JIS News

Minister of Housing, Urban Renewal Environment and Climate Change, HURECC, Hon. Pearnel Charles Jr., has emphasized the need for increased awareness, preparedness prediction, and warning systems considering the risks posed by a changing climate.

According to Minister Charles, natural hazards are becoming a regular part of life for people worldwide and have the potential to destabilize the socio-economic fabric of countries around the world and create undue hardships for citizens.

Minister Charles quoted an article by the ‘Platform on Disaster Displacement’, which notes that on average, 26 million people are displaced every year by disasters, including weather and climate-related hazards.

“This number represents displaced and severely affected lives”, the Minister stated.

Minister Charles was speaking this morning at a high-level Ministerial virtual roundtable discussion hosted by the Risk Informed Early Action Partnership (REAP), in association with Wilton Park, an executive agency of the United Kingdom (UK) Foreign, Commonwealth & Development Office which provides a global forum for strategic discussion on a range of topics.

In his presentation, the Minister noted that Jamaica is among the countries considered to be the most vulnerable to the adverse effects of climate change based on its geographical location, and a heavy dependence on natural resources. As such, he said, work has been ongoing to identify disaster prone areas, and incorporate this information into planning, to reduce risk and become more climate resilient.

“Indeed, Jamaica is the first country globally, to begin developing a predictive climate risk assessment planning tool for major infrastructure areas under the Coalition for Climate Resilient Investment (CCRI).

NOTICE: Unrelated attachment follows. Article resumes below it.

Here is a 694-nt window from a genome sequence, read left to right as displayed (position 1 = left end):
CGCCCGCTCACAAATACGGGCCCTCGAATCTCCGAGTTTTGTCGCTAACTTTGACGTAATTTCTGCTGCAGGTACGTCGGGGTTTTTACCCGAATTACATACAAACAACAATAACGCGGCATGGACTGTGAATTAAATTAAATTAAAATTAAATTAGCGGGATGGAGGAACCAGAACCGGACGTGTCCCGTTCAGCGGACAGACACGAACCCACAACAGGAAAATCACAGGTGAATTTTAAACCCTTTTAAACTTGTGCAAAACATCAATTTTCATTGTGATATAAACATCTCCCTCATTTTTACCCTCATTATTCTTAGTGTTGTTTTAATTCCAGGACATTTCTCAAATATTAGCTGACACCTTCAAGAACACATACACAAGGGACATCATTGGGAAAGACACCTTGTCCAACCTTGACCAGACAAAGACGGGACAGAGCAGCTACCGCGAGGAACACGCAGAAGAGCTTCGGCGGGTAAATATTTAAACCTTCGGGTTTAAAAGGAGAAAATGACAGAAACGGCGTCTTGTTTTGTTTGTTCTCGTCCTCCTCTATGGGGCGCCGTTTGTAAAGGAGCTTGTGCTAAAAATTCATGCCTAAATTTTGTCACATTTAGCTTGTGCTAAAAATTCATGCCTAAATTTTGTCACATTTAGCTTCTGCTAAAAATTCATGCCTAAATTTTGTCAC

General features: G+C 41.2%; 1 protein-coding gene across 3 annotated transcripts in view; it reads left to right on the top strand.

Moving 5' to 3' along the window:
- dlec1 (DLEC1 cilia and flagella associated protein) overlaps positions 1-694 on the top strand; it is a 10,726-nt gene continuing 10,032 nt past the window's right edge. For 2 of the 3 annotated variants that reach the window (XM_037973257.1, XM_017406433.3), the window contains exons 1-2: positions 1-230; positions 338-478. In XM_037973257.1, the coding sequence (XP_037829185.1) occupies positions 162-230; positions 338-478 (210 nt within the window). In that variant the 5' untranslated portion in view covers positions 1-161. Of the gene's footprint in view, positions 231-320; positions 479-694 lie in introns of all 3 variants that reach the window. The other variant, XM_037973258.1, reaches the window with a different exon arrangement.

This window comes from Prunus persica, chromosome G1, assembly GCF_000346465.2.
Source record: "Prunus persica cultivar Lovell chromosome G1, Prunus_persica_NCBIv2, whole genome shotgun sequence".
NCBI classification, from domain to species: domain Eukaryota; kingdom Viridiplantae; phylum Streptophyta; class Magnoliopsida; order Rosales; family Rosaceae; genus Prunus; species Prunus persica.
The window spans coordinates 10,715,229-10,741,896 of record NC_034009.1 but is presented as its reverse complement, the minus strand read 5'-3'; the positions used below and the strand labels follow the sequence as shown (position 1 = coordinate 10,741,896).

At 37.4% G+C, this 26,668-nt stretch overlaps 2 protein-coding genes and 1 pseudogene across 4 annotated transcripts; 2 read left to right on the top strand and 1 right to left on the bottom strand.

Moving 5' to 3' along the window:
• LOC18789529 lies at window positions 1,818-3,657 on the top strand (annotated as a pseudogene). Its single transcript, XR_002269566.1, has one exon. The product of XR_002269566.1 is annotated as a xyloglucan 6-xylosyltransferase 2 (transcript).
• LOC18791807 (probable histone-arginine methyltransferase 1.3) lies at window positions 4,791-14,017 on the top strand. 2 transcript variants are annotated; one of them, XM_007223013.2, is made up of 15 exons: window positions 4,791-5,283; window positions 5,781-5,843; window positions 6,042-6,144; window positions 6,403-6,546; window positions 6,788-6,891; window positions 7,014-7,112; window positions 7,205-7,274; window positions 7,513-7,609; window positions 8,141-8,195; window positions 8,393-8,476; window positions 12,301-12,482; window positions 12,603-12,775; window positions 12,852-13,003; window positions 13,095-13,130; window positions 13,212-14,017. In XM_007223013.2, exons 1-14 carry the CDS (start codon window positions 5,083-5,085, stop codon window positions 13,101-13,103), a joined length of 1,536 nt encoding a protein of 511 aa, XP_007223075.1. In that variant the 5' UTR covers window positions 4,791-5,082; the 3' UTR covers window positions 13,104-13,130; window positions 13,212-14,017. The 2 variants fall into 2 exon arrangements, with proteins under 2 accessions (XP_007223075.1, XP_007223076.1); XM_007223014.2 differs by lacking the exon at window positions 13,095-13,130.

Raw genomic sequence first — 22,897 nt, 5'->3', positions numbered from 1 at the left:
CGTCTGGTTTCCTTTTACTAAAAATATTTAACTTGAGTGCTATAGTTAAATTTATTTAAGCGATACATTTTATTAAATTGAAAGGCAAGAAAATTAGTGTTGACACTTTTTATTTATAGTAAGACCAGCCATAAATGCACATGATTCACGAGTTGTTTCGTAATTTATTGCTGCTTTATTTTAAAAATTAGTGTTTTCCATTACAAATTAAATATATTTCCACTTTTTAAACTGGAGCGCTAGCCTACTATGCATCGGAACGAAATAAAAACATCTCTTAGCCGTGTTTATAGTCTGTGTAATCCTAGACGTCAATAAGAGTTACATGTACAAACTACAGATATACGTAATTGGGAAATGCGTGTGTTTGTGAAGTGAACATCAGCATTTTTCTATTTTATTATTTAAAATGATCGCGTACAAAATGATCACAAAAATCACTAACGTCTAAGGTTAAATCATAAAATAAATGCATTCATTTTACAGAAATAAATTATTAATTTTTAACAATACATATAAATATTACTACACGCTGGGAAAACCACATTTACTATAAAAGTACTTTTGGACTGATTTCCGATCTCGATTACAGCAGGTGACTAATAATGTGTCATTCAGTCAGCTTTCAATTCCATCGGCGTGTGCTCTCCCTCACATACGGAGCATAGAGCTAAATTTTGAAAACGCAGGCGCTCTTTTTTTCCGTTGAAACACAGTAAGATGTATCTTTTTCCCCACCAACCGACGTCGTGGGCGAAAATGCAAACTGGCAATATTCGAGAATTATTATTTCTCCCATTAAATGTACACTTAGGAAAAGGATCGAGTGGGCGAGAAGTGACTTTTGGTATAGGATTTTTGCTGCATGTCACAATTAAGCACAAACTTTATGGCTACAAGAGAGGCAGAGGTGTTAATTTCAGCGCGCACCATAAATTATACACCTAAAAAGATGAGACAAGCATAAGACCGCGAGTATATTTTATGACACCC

The tool will enable decision-makers to assess climate risk to Jamaica’s infrastructure and visualize “hot spots” of economic and social value at risk. Testing on this tool will begin in June this year”, the Minister said.

He added that improvements to forecasting are being made by the Meteorological Services Branch of the MHURECC, through the acquisition of technology including a Doppler Radar system, and automatic weather stations that will allow it to remotely retrieve and relay information about the existing weather in real-time to a monitoring platform.

“We are also in the process of developing a climate change data node, which will efficiently store, manage and provide access to climate related data for all users, to facilitate planning and promote sustainable development”, the Minister said.

Minister Charles also emphasized that risk mitigation must include the protection of cultural heritage which he noted should be included in planning and action.

“Preservation of cultural and historic sites should receive attention through discussion and informed decision making. In addition, the protection of our natural resources including wildlife, fish, and plants should be identified in mitigation plans and protection measures”, he said.

The Minister specifically pointed to the gender implications of climate change risk.

“For women, particularly poor women, any displacement due to natural hazards can have a deleterious effect on their lives and livelihoods. The strategies to deal with the impact of natural hazards must include a gender component”.

He emphasized that hazard mitigation measures will require co-ordination among all stakeholders, with a view to increasing the effectiveness and sustainability of targeted programmes.

“We all need to play our part to ensure that we protect our environment, prepare for natural disasters, and adhere to, and enforce planning and zoning regulations”, Minister Charles said.

The virtual dialogue was aimed at discussing existing commitments and mobilizing further action towards achieving the ambitious target of making one (1) billion people safer from climate related disasters by 2025.

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